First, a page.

Have you ever heard the sound of a flea coughing? No? Nevertheless, in Southern Italy puru i pulici hannu a tussi! Or, translated into English, even fleas have a cough. When exploring Italian and Southern Italy culture we want to consider the creative force of popular wisdom with its abundance of sharp, humorous and highly imaginative dialectal proverbs. But what does this saying mean?
WHO IS THE FLEA?
Here, the flea is considered to be an uninfluential person whose opinion doesn’t matter, or should not matter. A person who you would not expect to hear the opinion of, in regards to topical issues or during formal discussions. Often, using this proverb we are referring to people of a young age or without a well defined role that gives them the right to speak.
NEVERTHELESS IT COUGHS
Despite this, however, even the flea wants to be heard and express its opinion. It is, therefore, an expression referring to sins of presumption or to the claim to be listened to, even if insignificant. Have you ever known a flea with a cough?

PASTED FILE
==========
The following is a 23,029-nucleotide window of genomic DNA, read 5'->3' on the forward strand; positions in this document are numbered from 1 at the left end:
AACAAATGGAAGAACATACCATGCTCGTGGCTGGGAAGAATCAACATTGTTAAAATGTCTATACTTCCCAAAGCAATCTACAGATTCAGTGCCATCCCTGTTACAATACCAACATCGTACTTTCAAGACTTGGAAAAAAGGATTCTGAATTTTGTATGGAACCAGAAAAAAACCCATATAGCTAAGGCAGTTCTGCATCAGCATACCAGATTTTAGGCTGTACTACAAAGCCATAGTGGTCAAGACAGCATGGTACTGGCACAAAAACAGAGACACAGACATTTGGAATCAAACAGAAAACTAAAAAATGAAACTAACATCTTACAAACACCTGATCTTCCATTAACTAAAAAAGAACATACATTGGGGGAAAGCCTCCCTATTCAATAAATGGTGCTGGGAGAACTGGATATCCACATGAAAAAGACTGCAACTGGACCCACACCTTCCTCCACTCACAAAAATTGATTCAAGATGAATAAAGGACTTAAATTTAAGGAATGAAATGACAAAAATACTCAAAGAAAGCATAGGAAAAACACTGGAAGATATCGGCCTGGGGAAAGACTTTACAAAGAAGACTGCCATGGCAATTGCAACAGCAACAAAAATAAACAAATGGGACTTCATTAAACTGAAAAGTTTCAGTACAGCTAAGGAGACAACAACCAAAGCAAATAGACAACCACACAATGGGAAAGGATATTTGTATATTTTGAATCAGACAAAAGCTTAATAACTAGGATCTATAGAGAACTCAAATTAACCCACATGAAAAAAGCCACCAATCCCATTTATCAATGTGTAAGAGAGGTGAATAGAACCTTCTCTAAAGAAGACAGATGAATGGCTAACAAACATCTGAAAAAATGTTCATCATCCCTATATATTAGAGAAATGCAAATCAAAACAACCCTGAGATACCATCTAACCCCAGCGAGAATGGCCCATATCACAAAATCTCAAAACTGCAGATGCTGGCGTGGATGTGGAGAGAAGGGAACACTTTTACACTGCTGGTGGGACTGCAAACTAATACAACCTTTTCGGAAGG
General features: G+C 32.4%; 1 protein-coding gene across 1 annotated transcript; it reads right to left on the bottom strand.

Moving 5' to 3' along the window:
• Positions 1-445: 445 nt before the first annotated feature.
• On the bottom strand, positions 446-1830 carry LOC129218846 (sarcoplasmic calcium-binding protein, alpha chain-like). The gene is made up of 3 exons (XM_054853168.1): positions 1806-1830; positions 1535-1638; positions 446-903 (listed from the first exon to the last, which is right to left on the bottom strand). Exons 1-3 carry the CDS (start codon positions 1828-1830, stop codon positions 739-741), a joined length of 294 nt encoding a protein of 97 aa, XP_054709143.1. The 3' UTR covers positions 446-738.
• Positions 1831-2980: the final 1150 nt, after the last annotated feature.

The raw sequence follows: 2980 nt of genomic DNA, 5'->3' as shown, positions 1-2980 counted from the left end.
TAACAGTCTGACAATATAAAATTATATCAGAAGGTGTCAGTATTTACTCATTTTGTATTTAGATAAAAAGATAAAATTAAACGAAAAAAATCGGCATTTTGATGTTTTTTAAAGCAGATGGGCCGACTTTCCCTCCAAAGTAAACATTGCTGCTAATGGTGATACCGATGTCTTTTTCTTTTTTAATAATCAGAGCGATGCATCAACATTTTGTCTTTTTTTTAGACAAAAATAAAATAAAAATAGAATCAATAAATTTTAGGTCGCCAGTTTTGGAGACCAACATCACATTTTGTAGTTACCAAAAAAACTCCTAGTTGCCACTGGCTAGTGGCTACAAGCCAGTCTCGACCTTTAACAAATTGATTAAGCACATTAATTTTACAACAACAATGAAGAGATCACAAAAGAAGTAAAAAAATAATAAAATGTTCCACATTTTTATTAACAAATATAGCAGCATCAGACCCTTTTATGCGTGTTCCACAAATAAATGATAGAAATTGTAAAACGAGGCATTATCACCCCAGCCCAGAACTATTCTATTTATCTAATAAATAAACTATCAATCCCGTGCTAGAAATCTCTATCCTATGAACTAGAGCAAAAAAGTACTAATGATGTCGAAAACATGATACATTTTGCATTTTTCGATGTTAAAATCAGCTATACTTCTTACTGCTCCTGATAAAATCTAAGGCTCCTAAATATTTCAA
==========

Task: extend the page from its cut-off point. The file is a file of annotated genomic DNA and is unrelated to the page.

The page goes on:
FROM LATIN TO THE PRESENT
This expression comes back to the idea of an Ancient Rome’s saying: Habet et musca splenem that means Even a fly gets angry. Another insect, same meaning. As reported by Vittorio Pupillo in the collection “Proverbi. Una guida sicura per le stagioni della vita”, this proverb is common in all Southern Italy. We can find it in different forms, depending on the dialect, in Campania (Pure e pulice tenono a tosse), in Abruzzo (Pure li pùvece tè la tosce), in Puglia (Puru li pulici tenane la tosse), in Sicily (Macari ‘u pollici hiavi ‘a tussi) and even in Corsican language (ancu e puce hanu a tosse).